Since 1965, laser cutting has been utilized by numerous industries to cut materials, ranging from diamonds to wood. As the application continues to be used for many industrial purposes, it’s also growing in popularity in schools, small businesses and even among hobbyists.
Laser cutting allows for precise measurements and for users to get the exact dimensions they want. But the process can also be hazardous to an individual’s health because of the harmful fumes emitted. It’s made even more dangerous if workspaces don’t have the necessary air filtration systems in place.
What is laser cutting?
According to Cut Laser Cut, laser cutting involves the use of a computer-aided design to help with the cutting process for precision. The process has evolved after it was first used to cut diamonds.
In the early 1970s, CO2 lasers were introduced that made it easier to cut materials that were not metal, such as fabrics. Since then, three different types of lasers have become common:
- Fiber lasers
- CO2 lasers
- Nd and Nd-YAG
CO2 lasers are the most popular type because of the versatility it provides. These machines can cut or engrave steel, titanium, stainless steel, wood, plastic and much more. Trotec, another laser cutting operator, explained how CO2 cutting machines incorporate a carbon dioxide gas mixture.
Laser cutting machines are classified by the American National Standards Institute, with most being designated as a Class 1 laser. These machines are not overly hazardous because they don’t emit high levels of energy. However, Class 3B or 4 lasers are the opposite, as these machines are more powerful and therefore more harmful.
Individuals operating the machinery have to protect their skin and eyes, but they can’t forget about the atmosphere.
According to Carnegie Mellon University, laser beams are hazardous during the cutting or engraving process because Laser-Generated Air Contaminants are released. Harmful emissions are typically associated with Class 3B or 4 lasers. Essentially, chemical vapors, aerosols or smoke can be emitted when a laser beam is interacting with various materials.
The Board of Laser Safety explained how, during the cutting process, high temperatures cause the surrounding air to expand. Once materials are being treated by the laser beam, they’ll emit gases that rapidly expand and release dangerous particles.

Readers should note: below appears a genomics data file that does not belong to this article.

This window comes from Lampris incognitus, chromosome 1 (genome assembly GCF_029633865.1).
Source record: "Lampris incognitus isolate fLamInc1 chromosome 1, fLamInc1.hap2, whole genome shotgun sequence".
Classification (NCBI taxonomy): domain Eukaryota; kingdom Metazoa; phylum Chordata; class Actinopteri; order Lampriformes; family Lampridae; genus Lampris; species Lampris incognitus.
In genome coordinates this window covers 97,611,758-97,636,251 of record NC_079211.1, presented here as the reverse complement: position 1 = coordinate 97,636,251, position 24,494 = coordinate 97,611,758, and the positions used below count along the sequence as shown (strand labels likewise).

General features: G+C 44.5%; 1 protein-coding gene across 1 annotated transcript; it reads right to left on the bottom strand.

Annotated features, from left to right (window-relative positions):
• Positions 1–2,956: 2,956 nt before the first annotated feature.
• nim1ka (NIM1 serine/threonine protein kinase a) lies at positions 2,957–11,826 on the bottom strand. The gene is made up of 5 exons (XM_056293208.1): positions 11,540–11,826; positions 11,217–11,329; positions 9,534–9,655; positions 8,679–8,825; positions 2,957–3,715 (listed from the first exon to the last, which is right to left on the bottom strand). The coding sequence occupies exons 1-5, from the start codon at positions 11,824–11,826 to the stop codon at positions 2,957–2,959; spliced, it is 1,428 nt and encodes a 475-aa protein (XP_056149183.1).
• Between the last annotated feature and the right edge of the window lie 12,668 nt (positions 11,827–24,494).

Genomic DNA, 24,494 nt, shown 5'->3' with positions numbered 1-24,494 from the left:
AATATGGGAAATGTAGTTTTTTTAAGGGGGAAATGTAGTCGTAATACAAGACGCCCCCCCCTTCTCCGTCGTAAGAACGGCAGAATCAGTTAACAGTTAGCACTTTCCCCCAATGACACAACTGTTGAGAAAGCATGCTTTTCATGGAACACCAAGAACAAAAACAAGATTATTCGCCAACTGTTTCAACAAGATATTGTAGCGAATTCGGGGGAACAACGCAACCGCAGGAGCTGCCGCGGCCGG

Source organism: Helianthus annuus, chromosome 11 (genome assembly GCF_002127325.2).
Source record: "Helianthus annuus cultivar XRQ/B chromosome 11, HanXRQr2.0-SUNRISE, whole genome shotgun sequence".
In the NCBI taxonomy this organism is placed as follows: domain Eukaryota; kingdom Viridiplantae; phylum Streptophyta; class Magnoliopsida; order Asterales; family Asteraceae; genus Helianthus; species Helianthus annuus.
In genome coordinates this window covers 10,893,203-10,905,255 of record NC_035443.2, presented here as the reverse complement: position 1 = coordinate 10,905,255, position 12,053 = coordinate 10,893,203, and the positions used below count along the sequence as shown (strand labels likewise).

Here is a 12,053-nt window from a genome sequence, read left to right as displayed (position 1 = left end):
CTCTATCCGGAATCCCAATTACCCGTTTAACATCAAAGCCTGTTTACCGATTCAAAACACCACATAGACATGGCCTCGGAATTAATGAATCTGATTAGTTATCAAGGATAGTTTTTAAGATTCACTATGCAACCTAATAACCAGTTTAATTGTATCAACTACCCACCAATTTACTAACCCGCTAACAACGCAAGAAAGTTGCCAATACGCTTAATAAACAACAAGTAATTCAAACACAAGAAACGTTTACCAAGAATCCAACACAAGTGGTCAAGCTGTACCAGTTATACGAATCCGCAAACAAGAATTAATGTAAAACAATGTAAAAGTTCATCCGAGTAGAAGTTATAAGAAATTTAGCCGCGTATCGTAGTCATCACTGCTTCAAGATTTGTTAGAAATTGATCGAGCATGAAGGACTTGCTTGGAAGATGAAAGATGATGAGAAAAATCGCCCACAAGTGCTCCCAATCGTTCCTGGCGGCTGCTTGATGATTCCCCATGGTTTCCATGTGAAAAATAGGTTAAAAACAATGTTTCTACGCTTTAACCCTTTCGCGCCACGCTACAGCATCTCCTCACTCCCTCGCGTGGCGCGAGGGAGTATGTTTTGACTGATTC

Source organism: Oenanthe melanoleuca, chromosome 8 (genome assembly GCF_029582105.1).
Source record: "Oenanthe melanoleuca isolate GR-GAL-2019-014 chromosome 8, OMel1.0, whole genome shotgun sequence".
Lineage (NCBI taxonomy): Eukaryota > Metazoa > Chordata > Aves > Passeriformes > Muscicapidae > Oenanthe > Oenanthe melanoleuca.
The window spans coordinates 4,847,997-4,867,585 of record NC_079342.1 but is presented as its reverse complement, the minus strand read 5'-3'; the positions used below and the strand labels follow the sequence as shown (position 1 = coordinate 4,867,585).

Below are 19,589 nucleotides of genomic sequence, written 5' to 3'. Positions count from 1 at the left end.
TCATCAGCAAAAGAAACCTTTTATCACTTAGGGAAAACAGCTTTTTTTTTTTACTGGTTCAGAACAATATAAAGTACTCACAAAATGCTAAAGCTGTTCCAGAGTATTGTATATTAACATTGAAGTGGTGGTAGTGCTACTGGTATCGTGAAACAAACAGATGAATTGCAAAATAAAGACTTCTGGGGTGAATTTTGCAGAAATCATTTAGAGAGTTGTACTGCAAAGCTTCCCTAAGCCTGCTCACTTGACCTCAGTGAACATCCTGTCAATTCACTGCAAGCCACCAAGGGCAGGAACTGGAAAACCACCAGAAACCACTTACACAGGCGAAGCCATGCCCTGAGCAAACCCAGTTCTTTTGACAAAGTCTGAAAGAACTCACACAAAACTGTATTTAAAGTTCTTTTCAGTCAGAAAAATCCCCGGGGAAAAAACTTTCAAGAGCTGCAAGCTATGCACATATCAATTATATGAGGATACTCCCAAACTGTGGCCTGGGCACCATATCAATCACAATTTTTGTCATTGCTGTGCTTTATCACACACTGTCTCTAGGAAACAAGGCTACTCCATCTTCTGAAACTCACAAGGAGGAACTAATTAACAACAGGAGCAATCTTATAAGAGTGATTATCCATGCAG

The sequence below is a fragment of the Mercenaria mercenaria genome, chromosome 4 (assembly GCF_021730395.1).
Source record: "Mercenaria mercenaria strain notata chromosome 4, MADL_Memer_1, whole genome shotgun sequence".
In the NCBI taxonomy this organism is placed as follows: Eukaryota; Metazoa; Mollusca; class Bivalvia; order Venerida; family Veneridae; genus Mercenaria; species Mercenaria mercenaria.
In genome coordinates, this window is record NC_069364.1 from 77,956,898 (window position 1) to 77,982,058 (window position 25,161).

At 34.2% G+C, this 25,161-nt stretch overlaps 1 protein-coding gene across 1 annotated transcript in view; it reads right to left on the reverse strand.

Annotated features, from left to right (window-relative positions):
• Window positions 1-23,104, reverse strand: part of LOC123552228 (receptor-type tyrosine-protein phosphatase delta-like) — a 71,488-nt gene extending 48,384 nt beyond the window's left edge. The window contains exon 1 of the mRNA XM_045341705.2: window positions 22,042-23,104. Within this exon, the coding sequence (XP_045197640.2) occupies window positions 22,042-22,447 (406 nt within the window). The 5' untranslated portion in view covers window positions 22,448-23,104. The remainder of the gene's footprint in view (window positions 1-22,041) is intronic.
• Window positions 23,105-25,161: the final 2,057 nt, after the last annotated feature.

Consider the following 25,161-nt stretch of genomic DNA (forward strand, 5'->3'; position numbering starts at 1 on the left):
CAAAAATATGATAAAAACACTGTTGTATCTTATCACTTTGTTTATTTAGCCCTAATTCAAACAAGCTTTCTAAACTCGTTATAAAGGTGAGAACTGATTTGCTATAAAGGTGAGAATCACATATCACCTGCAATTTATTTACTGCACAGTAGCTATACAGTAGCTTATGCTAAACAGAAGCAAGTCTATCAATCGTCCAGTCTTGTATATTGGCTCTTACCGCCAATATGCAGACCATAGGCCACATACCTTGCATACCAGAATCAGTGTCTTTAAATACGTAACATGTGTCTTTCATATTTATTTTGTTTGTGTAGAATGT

Carnegie Mellon noted that the particles released depend on the type of material being drilled, cut or engraved. The following is a list of some materials and the associated emissions, as highlighted by The Board of Laser Safety:
- Kevlar: Respirable dust
- Polycarbonate: Respirable dust and Cresol
- Rubber: Respirable dust and 1,3-Butadiene
- Mild steel: Iron oxide, NO, NO2, CO
- Stainless steel: Nickel, Chromium
- Nimonics: Cobalt, Chromium, Nickel
Because of these toxic fumes, worksites need to ensure personal space and larger areas follow ventilation requirements and are equipped with the appropriate filtration systems. Even school administration and building managers have to ensure students are protected at all times.
Laser fumes and air filtration
Buildings where laser cutting takes place will likely need to incorporate a few different filtration and ventilation options in order to catch harmful fumes and air particles.
For filtration systems, multiple filters will be needed and changed out whenever suitable. Two types of filters will come in handy: charcoal and HEPA.
Charcoal filters, which utilize the chemical absorption method, are useful because they are good for filtering out vapors and chemical gases. However, in order to contain all harmful substances, HEPA filters will also need to be used. By taking advantage of HEPA filters, metal and dust fumes will also be caught. With the two types of filters working in tandem, emissions from all types of materials are likely to be caught.
But filters aren’t the only answer. HVAC exhaust systems will also be needed to remove contaminants. Additionally, extractors can also be used in smaller spaces, such as classrooms or small businesses.
Independent artists might find extractors even more beneficial because they can still filter out harmful particles without needing to order an extensive HVAC system. Plus, they’re portable and can be easily moved.
Businesses of all sizes, schools and even smaller artists specializing in laser cutting have to protect themselves from the harmful particles and fumes emitted from the laser cutting process. HVAC systems and filters are must haves.
With the help of Air Impurities Removal Systems, everyone can ensure they have the necessary air filtration systems and more in place.